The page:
Stanislav Belkovsky

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Stanislav Belkovsky

Stanislav Alexandrovich Belkovsky (Russian: Станислав Александрович Белковский) (born 7 February 1971, Moscow, USSR) is a Russian political analyst and communication specialist. A political conservative, he is the cousin of exiled Russian oligarch Boris Berezovsky. He is a founder and director of the National Strategy Institute and of the communication company Politech.

Biography[edit]

In 2002 he was allegedly hired by the Kremlin to launch a communication campaign against Russian oligarch Mikhail Khodorkovsky and founded a non-profit organization The Council for National Strategy which was used to spread rumours toward Khodorkovsky and his company Yukos.

In 2003 the Council published a series of reports entitled "State and oligarchy" (June 9) and "New Vertical of Power" (September 22). The reports publication, which inter alia alleged the ongoing preparations of a putsch by Russia's oligarchs, closely foreshadowed the start of the criminal prosecution against Yukos and its top managers. The report, which was allegedly part of a "smear campaign",[1] specifically mentioned Mikhail Khodorkovsky as one of the alleged conspirators.[2]

Since 2004 Belkovsky has been head of the National Strategy Institute, which is a think-tank gathering several Russian political scientists and analysts.

Views and allegations[edit]

During president Putin's second term in power, amidst the heated debate in Russia about Putin's further intentions, Belkovsky was of the opinion that Putin would relinquish political power altogether, and assume a post designed simply to guarantee his personal security and wealth.[3]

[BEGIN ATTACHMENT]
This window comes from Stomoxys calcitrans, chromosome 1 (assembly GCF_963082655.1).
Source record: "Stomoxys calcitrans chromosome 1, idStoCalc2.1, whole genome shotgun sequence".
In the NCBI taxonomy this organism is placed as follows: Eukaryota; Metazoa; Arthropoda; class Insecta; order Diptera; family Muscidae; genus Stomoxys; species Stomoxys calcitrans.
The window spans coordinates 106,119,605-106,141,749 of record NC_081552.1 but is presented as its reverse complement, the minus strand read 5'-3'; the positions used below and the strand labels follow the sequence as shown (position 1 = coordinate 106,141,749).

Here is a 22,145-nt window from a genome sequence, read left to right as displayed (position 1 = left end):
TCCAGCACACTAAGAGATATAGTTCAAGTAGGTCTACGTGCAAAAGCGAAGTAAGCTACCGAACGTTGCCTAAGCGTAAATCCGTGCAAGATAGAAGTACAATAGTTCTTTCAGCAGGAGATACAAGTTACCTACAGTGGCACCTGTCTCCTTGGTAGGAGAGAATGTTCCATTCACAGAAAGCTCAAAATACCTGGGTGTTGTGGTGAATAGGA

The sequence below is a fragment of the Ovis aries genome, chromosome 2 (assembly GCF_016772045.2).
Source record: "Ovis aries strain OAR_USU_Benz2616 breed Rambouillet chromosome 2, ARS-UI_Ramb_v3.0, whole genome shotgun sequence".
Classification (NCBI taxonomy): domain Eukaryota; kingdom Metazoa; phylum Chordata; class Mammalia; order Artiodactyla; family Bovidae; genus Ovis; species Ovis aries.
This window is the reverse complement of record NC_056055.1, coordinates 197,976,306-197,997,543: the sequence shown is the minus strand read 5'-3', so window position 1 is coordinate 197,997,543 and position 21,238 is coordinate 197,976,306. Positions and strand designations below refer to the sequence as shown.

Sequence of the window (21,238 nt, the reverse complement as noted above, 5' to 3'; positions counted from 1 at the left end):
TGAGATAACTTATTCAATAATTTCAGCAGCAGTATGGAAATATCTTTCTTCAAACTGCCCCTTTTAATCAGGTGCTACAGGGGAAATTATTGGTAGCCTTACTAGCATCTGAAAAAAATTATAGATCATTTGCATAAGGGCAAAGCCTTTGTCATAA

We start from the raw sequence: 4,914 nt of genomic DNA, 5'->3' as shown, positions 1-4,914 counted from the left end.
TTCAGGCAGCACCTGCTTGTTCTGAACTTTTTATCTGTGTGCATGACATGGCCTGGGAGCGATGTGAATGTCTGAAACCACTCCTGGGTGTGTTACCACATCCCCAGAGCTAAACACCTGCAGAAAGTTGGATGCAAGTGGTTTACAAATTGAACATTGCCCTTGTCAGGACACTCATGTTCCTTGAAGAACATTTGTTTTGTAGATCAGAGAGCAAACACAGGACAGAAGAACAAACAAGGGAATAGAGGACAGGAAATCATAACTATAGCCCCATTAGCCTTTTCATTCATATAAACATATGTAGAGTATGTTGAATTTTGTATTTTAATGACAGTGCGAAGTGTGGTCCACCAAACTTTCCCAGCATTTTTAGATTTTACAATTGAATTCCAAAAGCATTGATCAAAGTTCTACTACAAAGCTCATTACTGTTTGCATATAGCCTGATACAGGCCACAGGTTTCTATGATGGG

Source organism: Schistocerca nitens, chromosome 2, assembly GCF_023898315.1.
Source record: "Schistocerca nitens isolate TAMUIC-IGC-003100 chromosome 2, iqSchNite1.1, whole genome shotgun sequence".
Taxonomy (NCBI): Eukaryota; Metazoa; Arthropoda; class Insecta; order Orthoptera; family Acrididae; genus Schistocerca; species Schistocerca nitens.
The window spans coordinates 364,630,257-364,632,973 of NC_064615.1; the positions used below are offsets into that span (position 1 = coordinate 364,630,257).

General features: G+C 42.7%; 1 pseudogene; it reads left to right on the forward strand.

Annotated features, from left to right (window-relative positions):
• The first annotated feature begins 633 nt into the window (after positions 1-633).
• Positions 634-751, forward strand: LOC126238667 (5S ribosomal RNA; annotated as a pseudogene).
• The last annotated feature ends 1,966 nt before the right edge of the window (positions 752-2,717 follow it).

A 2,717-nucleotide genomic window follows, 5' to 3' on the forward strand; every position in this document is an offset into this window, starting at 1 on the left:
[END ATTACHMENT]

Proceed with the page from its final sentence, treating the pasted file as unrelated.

Die Welt[4] published his sensational allegations about Putin's personal wealth: Putin "controls a 4.5% stake in Gazprom, 37% in Surgutneftegaz" as well as 50% in the oil-trading company Gunvor, which is run by his close friend Gennady Timchenko.

However, some[who?] commentators questioned the true motives behind the statements of Stanislav Belkovsky since he has been actively engaged in a campaign to discredit Mikhail Khodorkovsky and is said to be close to Russian Prime Minister and leader of the Kremlin Silovik faction, Igor Sechin who was fighting by this time the growing influence of current president Dmitry Medvedev, seen as more liberal. They[who?] even went so far as suggest that he made the disclosure about Putin's alleged wealth to convince Putin that he must remain in power and protect his alleged personal wealth.[5][6]

The term "Puting"[edit]

Belkovsky is said to have authored the journalistic cliché "Puting" (Путинг), derived from the name of Russia's president since 2000 Vladimir Putin, to denote the process of renationalisation of Russia's oil industry assets.[7]

Citizenship[edit]

On 19 March 2014 Belkovsky announced that he would seek Ukrainian citizenship, in protest against the corruption in Putin's Russia and Putins' seizure of Crimea.[8]

References[edit]

External links[edit]